Nana Was Here. From 4-Letter Words to Acts of Vandalism

Nana Was Here. From 4-Letter Words to Acts of Vandalism
Nana was here.

Learning the alphabet launched me into my writing career. I started small. One word at a time at first. I spent hours with my box of crayons drawing simple block letters and putting them together into words. I started with three-letter words: cat, dog, hat—the usual Dick and Jane vocabulary.

It didn't take long to graduate to four-letter words. But not what you're probably thinking. I wasn't even in kindergarten yet. My repertoire consisted of words like Book. Bozo. Fizz. Joke.

 

But my very favorite word to write was NANA. She was my grandmother, and I loved her, but I especially loved the way the letters of her name intersected into points like teepees.

NANA was everywhere

NANA became my doodle word. I wrote NANA with crayons in coloring books, with No. 2 pencils on grocery bags, and in colored pencils on the scraps of paper. In one of my coloring books, I had not bothered to color in the images with any my crayons. I wrote NANA in big letters across every single page.

After exhausting every scrap of paper at my disposal, I turned to a bigger canvas. I uncapped my mom’s tube of fuschia lipstick and wrote NANA on the wall of my parents’ bedroom. NANA in big letters, small letters, and medium-sized letters. When my masterpiece was finished, I stepped back to admire my work and colored myself pleased.

My mom, however, saw red. I could sense her anger the moment I heard her growl out my full name. Gulp. I was in big trouble. With a capital T and that rhymes with P and that stood for paddle--as in getting a paddling.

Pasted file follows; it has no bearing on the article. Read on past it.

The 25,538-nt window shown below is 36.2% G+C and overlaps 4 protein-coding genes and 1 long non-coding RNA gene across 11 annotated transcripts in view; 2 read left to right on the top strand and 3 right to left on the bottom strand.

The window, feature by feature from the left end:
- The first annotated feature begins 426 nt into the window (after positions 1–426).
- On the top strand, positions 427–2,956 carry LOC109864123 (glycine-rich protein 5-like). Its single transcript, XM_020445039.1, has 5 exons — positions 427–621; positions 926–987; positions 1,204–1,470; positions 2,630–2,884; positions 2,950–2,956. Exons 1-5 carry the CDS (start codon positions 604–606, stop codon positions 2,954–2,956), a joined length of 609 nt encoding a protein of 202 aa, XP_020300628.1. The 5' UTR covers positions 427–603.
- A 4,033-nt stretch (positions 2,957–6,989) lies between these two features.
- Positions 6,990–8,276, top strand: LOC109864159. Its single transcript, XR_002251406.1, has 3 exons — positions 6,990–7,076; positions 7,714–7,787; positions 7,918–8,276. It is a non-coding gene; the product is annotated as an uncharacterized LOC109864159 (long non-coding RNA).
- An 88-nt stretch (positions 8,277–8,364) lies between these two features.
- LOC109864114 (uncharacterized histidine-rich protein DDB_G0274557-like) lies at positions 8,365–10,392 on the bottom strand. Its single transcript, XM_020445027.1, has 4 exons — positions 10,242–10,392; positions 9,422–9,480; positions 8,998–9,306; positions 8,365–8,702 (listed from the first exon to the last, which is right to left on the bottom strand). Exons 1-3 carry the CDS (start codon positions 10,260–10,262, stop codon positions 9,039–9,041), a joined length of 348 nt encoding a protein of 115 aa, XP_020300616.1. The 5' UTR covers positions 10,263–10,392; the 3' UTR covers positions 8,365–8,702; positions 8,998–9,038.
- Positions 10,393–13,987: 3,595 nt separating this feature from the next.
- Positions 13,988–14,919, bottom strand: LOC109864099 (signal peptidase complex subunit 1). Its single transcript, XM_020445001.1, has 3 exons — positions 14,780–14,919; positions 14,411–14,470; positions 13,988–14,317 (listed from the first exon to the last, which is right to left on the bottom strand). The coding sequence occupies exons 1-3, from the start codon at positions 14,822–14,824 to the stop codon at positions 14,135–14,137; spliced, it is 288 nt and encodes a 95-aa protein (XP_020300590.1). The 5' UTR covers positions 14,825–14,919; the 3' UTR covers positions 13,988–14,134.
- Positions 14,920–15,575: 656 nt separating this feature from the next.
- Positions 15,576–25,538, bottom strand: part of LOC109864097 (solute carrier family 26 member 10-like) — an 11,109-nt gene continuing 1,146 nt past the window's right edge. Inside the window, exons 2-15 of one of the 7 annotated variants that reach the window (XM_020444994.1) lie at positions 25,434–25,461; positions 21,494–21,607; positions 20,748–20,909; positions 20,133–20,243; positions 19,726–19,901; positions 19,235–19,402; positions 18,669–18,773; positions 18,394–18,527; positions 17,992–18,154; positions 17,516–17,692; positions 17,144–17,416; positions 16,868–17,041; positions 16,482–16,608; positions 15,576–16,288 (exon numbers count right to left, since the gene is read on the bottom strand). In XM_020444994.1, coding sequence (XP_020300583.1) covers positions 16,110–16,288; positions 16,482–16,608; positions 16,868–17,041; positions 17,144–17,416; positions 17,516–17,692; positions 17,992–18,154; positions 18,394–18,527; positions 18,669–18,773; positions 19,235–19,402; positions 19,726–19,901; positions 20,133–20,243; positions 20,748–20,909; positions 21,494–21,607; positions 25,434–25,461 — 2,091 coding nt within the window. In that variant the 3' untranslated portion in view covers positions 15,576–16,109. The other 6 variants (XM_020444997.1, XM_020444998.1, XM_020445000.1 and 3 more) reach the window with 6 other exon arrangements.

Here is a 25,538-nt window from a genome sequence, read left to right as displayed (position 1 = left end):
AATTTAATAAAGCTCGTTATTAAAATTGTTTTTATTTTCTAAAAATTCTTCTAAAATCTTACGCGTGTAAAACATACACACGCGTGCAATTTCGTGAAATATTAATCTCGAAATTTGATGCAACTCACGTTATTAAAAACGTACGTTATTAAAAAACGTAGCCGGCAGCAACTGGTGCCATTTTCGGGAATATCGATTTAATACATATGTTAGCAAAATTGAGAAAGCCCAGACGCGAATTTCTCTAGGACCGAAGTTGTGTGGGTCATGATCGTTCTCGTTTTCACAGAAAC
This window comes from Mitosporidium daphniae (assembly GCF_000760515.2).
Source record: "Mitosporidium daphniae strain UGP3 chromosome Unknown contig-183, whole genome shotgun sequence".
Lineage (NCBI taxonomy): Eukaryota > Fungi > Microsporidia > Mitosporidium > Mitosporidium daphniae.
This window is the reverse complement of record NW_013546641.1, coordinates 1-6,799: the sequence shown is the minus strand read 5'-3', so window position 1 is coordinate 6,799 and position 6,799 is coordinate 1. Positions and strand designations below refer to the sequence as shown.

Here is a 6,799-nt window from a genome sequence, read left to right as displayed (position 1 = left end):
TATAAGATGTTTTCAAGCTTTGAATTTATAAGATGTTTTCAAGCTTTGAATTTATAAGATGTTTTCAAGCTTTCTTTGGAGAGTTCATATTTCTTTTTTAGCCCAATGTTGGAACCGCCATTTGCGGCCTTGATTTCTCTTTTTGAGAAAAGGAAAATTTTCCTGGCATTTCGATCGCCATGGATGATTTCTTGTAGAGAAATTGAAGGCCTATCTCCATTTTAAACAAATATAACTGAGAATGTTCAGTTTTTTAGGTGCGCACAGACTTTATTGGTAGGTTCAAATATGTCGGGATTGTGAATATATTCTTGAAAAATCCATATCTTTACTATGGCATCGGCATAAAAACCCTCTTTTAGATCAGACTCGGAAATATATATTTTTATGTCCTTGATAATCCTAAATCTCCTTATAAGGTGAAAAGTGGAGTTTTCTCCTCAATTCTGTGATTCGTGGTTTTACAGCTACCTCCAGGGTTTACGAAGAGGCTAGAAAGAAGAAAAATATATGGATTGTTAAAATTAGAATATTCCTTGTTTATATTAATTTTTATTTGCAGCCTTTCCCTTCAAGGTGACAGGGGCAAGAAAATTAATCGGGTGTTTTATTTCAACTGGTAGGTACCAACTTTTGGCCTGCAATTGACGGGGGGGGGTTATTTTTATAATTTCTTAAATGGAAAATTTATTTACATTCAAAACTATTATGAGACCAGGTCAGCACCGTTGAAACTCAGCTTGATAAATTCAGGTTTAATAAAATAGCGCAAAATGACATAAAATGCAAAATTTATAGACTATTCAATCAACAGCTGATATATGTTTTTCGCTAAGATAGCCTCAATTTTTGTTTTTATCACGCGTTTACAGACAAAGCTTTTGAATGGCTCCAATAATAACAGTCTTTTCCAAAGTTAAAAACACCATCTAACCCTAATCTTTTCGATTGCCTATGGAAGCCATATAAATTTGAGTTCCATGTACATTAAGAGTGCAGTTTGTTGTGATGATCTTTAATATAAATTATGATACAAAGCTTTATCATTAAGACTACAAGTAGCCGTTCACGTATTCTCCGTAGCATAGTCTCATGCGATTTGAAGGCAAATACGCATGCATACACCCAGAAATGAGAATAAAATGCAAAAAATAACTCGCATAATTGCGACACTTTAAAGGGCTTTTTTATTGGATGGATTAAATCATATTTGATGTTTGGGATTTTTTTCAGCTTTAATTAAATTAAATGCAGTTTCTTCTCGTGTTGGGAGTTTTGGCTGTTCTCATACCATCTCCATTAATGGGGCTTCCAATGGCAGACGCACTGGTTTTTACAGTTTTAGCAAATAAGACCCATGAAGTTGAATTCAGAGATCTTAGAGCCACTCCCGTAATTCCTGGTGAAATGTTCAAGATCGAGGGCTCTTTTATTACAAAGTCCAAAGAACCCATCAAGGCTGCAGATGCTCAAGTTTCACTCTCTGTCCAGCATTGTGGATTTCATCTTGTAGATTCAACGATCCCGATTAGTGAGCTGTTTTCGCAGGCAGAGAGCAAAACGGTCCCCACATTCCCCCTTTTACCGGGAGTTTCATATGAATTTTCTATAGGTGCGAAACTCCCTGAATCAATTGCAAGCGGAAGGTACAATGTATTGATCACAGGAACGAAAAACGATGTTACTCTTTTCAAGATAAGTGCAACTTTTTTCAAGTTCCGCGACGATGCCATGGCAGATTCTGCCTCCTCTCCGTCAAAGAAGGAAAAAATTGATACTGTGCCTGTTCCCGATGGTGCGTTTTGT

I briefly entertained the idea of tossing my Barbie into a suitcase and running away from home, but I ended up crawling into Mom’s presence to face the music. It was the most sensible choice. I didn’t own a suitcase.

The Naughty Chair

“Susan, who did this?” Hmm. Was there an outside chance she didn’t know? Seeing a very slight possibility there was a way out of a spanking or a sojourn in the infamous “Naughty Chair,” I lied.

“I asked you a question, young lady. Who did this?” She towered above me, hand on her hip, tapping one foot and pointing a finger at my impressive mural. (Yeah. Just like you see in cartoons.) Since she happened to be wearing the same color of lipstick as my letters, I briefly considered asking her if she was the culprit. But even at the age of five, I knew I couldn’t get away with that one.

“Well? I’m waiting.” Taking a deep breath. I looked up at her. “Nana?” As if my 50-something grandmother would sneak into my parents’ bedroom, equip herself with one of Mom's Max Factor tubes of lipstick, and write her name all over wall.

Okay, so I was lousy at lying. Mom knew it. I knew it. And if memory serves me, my brother, sister, dog, and my Sunday School teacher knew it. I don’t even think Mom had time to threaten me with “Just wait until your father gets home” before I turned and made a beeline to the Naughty Chair. For what seemed like hours, I sat in a corner contemplating what I’d done, and evaluating nearby walls that the potential to be a very nice canvas—should I choose to return to a vandal’s life.

 

Nana was here. Kilroy couldn't make it.
When my Dad got home, he went upstairs to at my handiwork lovingly displayed as graffiti on his bedroom wall. He took it all in, shrugged, and looked at my Mom. All he said was, “I guess Kilroy couldn’t get here.” 

 

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